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April 1985

Hypercalcemia in Sarcoidosis: The Puzzle Finally Solved

Author Affiliations

Professor of Medicine University of Southern California School of Medicine 2025 Zonal Ave Los Angeles, CA 90033

Arch Intern Med. 1985;145(4):626-627. doi:10.1001/archinte.1985.00360040044007

The reported incidence of hypercalcemia associated with sarcoidosis varies from 2% to 63%.1 Hypercalcemia tends to be transient in subacute sarcoidosis, but in chronic sarcoidosis, depending on the activity of the disease, the serum level of calcium may fluctuate.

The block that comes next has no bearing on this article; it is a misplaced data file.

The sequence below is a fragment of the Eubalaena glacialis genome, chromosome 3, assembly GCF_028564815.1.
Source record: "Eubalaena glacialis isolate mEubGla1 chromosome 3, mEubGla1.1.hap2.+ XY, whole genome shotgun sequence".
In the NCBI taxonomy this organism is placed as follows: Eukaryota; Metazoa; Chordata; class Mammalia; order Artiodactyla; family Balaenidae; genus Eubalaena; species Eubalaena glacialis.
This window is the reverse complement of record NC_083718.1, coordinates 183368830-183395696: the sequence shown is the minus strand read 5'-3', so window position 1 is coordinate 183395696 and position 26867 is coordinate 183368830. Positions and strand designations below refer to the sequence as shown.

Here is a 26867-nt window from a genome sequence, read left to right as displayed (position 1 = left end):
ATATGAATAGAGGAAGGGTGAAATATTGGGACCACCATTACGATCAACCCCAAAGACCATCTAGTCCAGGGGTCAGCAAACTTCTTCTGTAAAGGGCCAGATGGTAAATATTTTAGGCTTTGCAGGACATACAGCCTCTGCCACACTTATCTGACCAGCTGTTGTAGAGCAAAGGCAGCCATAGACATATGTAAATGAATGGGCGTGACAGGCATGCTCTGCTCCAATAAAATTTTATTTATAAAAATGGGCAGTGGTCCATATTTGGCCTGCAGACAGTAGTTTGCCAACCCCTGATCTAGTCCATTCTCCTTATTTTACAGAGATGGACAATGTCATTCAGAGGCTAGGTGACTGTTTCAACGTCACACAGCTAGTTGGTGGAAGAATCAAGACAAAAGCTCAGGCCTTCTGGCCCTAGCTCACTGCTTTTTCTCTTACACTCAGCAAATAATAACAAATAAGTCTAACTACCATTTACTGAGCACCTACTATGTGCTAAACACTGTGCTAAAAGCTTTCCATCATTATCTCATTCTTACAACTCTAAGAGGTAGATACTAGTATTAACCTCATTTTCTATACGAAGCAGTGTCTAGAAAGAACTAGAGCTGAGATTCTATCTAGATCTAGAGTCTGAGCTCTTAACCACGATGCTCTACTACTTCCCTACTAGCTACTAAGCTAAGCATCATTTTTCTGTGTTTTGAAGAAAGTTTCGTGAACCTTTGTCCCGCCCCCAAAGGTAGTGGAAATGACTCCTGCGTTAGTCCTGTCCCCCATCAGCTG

What causes hypercalcemia in sarcoidosis? The available evidence indicates that it is due to increased intestinal absorption of calcium. The calcium balance studies by Henneman et al2 clearly demonstrate the association of hypercalcemia with increased urinary calcium and decreased fecal calcium excretion. They also noted that an explanation of hypercalcemia could not be based on an increased release of calcium from bone lesions. Most patients with bone lesions do not have hypercalcemia, whereas increased serum and urine calcium levels are observed in patients with no demonstrable osseous lesions. Neither abnormal serum proteins nor parathyroid hyperplasia play a role in producing hypercalcemia in sarcoidosis, according to Henneman et al3

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